Microsoft’s GM for Startups in APAC Michael Smith recently said in our Lanturn Forum regarding the global recession that, “if you read the headlines you’re probably going, “Oh my god, the sky’s falling!” [but] If you just go and run your business and not sit on social media all day it might not look very different to you.”

      3. Show Profitable Growth
        With the economy becoming more unstable with no clear path to stabilisation yet, showing your potential investors that your startup can be profitable would boost your chances of getting investments. Unlike before, where “growth at any cost” would be enough for some investing bodies, it’s now a different playing field. Startups wanting investors should show or at least demonstrate that their plans can turn up a profit if given a chance. One way of showing profitability is by getting your startup’s Internal Rate of Return (IRR).

      4. Ask for Less Money (For Now)
        With lots of competition in the fundraising market, you might consider asking for around half of what you had planned instead of the total amount. When fundraising in a downturn, consider that investors are looking to maximise profits while saving a bit of cash to help dampen the blow of the current economy. Be smart and ask for less than what you originally planned to attract investors. Getting a fundraising consultant can also help set the right amount for your next fundraiser.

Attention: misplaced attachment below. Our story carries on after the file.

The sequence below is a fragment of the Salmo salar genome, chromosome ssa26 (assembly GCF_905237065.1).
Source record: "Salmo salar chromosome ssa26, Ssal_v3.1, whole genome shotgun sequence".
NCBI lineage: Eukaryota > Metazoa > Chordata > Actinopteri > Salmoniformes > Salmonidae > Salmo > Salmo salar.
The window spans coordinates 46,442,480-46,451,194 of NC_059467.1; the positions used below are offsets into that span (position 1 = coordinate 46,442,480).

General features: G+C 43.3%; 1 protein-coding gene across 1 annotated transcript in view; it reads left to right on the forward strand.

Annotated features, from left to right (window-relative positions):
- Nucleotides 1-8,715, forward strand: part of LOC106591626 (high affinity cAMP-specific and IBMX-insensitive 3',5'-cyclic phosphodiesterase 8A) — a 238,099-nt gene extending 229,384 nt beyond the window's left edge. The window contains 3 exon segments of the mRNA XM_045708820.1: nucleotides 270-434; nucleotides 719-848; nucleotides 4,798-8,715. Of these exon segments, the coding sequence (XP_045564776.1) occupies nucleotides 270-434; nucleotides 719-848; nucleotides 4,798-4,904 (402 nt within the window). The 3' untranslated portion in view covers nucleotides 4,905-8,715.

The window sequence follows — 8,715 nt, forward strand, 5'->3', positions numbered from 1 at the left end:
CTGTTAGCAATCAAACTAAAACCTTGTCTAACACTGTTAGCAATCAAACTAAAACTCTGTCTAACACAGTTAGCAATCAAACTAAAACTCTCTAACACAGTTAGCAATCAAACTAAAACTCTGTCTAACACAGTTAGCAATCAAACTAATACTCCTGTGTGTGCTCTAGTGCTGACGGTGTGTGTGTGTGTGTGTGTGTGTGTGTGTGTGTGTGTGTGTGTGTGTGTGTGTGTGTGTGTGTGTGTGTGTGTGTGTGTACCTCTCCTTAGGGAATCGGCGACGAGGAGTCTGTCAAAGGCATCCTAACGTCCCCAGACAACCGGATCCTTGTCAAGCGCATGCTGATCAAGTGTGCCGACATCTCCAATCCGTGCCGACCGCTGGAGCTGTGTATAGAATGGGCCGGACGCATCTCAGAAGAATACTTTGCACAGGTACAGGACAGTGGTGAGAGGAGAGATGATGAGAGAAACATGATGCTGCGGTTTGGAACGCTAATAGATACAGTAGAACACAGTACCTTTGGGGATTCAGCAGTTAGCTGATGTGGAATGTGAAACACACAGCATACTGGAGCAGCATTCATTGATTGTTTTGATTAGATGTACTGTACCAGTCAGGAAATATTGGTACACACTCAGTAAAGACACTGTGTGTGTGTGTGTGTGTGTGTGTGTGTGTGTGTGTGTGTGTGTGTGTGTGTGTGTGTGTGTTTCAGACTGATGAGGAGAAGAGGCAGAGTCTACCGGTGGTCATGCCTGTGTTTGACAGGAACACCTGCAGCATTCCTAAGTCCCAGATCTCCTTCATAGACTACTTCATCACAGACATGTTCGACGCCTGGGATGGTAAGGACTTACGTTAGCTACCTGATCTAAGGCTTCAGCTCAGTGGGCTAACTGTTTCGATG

5. Present Short-Term Goals. Long-term goals are good to show in pitches as they show the big picture of what your company wants to achieve—but companies should not forget to show short-term goals or milestones when pitching to investors. Why? Because this is one way of demonstrating to investors your steps toward achieving those long-term goals. Yes, you would like to make X amount of money at X date, but what is the company willing to do to reach that goal? You can show that through your short-term goal presentation. 


    Trust the Process

    Akshay Bajaj of the Susquehanna International Group shared during the Lanturn Forum that there is startup funding, even during today’s economic downturn. With the Southeast Asia economy being quite strong despite the current economic climate, companies can start investments.

    Although the market is now quite competitive, give it a go if you believe your startup has what it takes to make money and you are confident enough of its growth in the short and long term. Hockey Hall of Famer Wayne Gretzky once said, “You miss 100% of the shots you don’t take.” If you don’t try, you won’t succeed.

    If your company needs help in preparing for the next fundraiser, feel free to contact us today. Our team is more than willing to provide tailored solutions to help get you ready.

     
    Lanturn Content Team

    Lanturn Content Team